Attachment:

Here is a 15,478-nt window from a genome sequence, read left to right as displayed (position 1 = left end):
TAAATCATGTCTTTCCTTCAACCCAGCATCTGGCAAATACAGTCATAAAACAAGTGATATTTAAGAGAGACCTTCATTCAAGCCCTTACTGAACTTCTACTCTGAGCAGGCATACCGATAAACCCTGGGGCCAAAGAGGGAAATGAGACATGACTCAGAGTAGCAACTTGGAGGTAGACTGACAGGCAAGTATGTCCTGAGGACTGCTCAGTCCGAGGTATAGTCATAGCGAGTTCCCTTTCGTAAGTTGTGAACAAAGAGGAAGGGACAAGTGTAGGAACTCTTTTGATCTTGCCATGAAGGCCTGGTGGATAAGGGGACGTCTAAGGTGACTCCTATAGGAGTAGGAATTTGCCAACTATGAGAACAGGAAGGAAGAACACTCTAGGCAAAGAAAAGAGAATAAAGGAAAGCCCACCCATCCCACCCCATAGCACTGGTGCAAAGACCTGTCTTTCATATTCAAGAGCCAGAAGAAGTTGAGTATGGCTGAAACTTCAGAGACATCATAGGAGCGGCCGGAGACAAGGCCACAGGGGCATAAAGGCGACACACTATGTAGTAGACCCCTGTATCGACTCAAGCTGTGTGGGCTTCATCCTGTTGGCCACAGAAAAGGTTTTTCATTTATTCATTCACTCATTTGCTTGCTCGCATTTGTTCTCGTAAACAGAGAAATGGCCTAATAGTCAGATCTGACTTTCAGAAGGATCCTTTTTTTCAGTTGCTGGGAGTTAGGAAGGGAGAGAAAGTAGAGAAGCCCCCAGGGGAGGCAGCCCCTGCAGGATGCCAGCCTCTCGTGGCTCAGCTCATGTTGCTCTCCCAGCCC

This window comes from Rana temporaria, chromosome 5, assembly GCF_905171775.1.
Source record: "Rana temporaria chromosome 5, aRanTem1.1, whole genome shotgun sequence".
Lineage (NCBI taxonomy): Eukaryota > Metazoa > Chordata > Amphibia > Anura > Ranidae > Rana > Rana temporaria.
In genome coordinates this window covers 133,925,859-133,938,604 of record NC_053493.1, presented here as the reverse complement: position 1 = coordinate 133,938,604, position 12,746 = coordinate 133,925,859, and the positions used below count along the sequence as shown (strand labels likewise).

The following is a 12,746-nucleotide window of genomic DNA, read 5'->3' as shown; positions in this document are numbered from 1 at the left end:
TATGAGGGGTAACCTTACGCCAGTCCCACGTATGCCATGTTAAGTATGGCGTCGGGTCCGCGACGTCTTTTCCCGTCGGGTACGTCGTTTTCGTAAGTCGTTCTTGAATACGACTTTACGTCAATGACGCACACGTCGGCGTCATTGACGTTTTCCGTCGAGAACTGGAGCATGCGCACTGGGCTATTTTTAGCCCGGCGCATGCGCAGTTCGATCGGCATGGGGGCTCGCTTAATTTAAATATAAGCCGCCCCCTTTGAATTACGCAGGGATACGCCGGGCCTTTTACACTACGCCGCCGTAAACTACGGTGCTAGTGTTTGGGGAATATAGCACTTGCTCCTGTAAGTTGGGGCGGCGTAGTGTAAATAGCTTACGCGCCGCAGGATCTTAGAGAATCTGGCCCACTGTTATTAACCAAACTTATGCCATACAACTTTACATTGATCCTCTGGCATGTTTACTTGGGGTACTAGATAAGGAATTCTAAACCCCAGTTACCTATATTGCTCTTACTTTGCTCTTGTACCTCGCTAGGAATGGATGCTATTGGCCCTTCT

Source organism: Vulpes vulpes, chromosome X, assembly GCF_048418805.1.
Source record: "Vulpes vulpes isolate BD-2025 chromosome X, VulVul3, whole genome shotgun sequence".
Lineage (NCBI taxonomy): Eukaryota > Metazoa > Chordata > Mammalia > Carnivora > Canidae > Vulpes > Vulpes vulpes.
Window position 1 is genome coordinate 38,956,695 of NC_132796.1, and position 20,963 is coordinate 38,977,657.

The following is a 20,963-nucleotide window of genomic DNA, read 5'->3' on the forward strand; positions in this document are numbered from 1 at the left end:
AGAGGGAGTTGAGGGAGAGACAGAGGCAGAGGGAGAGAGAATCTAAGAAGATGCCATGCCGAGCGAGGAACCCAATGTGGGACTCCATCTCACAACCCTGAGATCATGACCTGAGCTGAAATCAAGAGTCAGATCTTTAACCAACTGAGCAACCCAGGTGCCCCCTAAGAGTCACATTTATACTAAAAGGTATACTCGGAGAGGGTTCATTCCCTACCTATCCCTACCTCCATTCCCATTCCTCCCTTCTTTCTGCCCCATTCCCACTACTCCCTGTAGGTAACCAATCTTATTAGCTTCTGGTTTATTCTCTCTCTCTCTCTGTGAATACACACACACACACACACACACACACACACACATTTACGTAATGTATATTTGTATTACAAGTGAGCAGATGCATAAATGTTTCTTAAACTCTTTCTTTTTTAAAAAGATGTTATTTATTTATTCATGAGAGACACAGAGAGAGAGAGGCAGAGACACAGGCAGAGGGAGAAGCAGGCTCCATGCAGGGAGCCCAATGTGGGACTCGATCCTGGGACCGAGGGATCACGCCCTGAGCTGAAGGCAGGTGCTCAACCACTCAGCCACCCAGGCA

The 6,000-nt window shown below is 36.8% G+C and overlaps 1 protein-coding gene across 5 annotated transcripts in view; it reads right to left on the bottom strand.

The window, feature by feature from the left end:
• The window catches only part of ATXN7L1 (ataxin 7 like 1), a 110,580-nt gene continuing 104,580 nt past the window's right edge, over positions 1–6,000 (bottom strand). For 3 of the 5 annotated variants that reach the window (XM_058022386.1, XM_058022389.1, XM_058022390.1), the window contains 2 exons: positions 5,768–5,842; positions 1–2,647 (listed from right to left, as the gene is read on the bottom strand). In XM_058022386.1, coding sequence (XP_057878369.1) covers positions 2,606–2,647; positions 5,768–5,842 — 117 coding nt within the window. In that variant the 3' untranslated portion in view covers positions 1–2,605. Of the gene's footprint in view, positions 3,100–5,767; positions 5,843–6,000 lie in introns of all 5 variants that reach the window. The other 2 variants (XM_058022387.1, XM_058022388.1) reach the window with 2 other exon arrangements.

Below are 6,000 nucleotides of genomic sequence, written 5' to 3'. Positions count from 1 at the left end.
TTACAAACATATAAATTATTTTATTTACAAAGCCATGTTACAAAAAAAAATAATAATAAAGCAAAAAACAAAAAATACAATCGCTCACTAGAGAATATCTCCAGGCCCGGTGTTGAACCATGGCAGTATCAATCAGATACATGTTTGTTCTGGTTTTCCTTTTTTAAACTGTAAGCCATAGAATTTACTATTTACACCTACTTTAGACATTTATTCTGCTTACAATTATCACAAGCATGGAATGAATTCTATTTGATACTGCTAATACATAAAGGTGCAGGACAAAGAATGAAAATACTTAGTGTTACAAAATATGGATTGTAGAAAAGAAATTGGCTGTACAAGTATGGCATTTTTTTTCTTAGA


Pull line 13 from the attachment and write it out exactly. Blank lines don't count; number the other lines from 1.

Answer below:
The following is a 20,963-nucleotide window of genomic DNA, read 5'->3' on the forward strand; positions in this document are numbered from 1 at the left end: